Interview with John Shook on A3 Problem Solving and His Book ‘Managing to Learn’


Episode #56 of the podcast is a discussion with John Shook, one of my absolute favorite people in the Lean world.

The few times I've seen John present or had the chance to chat in person, I've learned more in that amount of time than from anyone else, so I'm thrilled to have him here. John has a new book, published by the Lean Enterprise Institute, about the “A3” problem-solving process called Managing to Learn: Using the A3 Management Process to Solve Problems, Gain Agreement, Mentor, and Lead. John also has a new blog on the LEI website, which is exciting to see. In the podcast, we discuss the story behind the book and some thoughts on how to get started with A3 thinking from scratch in your organization.

Episode #56 Key Words and Links:

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John Shook, “Managing To Learn”

LBI John Shook | Managing To Learn

This is episode number 56 of the show for January 6th, 2009. I want to wish a Happy New Year to everybody. I have a lot of exciting episodes ahead, including this episode with John Shook who is a Senior Advisor with Lean Enterprise Institute. He was one of the first Americans to work in-depth with Toyota so he has quite an expansive knowledge of the Toyota Production System.

He is the author of the book, Learning to See: Value-Stream Mapping to Add Value and Eliminate MUDA and the author of another book published by the Lean Enterprise Institute called Managing to Learn, which is about the A3 problem-solving process, A3 reports and the A3 management system. We're going to be talking about that in this episode. If you have any feedback or questions for John, you can send them to me or interact with John on his blog, which can be found at Hopefully, we'll be interacting with John here in future episodes. As always, thanks for reading.

In this episode, our guest is John Shook. John, thanks for taking time out and joining us on the show.

Thank you, Mark. It's good to be here.

It's an exciting time. Your new book, Managing to Learn, is out and available. I was wondering if you could tell us some of the stories behind the book, what the inspiration was and some of the main lessons you hope a reader would get out of the book.

I could talk about the story behind the book for probably too long. Amazingly, I feel okay about it. I'm usually pretty critical of work. You've written yourself. It always feels good to get it done. It took a while. I probably worked on this fairly steadily off and on for two years. I probably first talked with Jim Womack, the publisher, about it years ago. I was very hesitant.

It goes back to Learning to See if you remember the book that came out years ago with my co-author, Mike Rother. Even then, I was a reluctant participant. It wasn't my idea to do that book. Mike and also the publishers, Jim [Womack] and Dan Jones, wanted to do it. I was even concerned then about when you roll out a tool, it's not like there weren't already a lot of tools out there.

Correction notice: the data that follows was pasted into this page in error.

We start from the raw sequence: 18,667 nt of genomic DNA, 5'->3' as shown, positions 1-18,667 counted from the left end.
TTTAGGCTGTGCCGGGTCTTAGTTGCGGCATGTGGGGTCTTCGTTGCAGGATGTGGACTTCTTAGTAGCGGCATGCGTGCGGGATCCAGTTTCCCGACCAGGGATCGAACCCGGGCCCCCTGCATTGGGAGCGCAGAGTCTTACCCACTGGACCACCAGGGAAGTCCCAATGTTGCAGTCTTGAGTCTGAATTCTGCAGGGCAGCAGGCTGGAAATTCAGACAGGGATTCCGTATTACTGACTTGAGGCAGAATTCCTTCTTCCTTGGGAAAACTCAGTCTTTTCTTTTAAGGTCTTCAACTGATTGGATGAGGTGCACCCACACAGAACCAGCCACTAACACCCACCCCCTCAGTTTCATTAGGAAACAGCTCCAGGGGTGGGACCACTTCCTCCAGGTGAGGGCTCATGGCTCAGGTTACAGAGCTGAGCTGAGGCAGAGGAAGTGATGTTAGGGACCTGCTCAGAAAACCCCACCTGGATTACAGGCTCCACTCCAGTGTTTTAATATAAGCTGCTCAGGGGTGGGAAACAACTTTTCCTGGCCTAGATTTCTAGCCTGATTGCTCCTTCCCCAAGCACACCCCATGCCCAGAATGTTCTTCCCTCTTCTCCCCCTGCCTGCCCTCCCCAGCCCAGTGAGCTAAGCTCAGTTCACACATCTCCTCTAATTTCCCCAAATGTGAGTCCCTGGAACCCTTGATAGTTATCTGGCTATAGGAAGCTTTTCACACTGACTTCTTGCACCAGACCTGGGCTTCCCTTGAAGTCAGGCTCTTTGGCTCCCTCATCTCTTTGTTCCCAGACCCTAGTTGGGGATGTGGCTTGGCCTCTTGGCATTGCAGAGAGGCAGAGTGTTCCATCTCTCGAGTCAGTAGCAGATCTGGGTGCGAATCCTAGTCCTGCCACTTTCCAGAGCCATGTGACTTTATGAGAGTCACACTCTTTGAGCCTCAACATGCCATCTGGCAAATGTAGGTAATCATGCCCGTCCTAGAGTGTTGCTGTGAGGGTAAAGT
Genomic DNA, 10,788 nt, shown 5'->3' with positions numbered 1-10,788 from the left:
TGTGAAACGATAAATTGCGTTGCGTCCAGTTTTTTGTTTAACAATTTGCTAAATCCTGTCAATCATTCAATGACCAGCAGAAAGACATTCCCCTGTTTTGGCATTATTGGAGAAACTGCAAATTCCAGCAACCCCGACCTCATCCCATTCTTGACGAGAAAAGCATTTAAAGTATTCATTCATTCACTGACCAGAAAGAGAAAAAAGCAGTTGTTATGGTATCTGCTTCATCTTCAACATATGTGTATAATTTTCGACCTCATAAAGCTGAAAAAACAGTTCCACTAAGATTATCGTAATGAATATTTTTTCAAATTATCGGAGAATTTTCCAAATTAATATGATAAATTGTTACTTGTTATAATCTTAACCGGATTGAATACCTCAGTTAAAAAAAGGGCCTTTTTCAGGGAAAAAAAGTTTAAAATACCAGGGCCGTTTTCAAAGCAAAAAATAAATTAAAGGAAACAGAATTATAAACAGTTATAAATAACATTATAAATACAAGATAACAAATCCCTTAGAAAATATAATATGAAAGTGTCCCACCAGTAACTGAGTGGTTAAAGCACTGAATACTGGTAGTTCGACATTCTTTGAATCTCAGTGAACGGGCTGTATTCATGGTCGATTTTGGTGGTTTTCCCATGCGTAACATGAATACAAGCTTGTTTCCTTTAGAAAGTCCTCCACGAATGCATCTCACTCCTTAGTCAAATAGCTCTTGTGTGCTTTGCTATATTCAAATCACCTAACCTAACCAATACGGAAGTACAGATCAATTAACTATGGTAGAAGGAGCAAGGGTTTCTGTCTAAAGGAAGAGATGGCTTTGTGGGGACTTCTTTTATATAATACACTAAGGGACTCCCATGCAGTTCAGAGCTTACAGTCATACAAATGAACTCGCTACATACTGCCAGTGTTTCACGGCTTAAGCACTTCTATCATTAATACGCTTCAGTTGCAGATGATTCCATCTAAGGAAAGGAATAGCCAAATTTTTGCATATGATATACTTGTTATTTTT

If you go back to looking at SPC or a lot of the old TQM stuff, it becomes something that's mandated. It becomes a check-the-box exercise and a corporate wallpaper. I was a little worried about that with value-stream mapping but that was so different. As we came up with the title of Learning to See, I agreed that it was a good idea. That was that story years ago.

Jim Womack wanted to do a book about the A3. I was even more worried because do you know how almost all the Lean tools are deceptively simple? They're simple on the surface but there's more meaning as you get into them. That's truer of the A3 than anything because the tool itself is nothing. It is a blank piece of paper that you use to tell a story. You can tell a story small or big on one sheet of paper. It was so easy then to do that.

I was very concerned about a book about it that would become another thing that people used as a check-the-box exercise. Doing storyboards or six-panel storyboards had been around for a long time. People have done that. I was concerned about that. I thought about it and decided that I would only do it if I could somehow tell the story from a couple of perspectives, both someone learning how to write an A3 or go through the A3 PDCA process but then also the other side of someone who is mentoring a learner as they were going through that process. If I could tell both of those stories, then they could maybe have some value.

The A3 was very important to all the work that I learned when I joined Toyota many years ago. It's not that I didn't see the value that it could be important but I wanted to make sure the deeper story got out there as well. You can learn to write an A3 in a day but learning to use it as a management process is something that takes longer.

LBI John Shook | Managing To Learn
Managing To Learn: You can learn to write an A3 in a day, but learning to use it as a management process is something that takes longer.

Through some little trial and error, we came up with this idea. I said, “What if we told two parallel stories? It is two columns side by side.” We were worried that readers wouldn't be able to deal with that so there were counter proposals. A lot of people said, “Maybe it should be sequential.” You tell the learner's story and then at the end of the chapter, you tell the other person's story or something.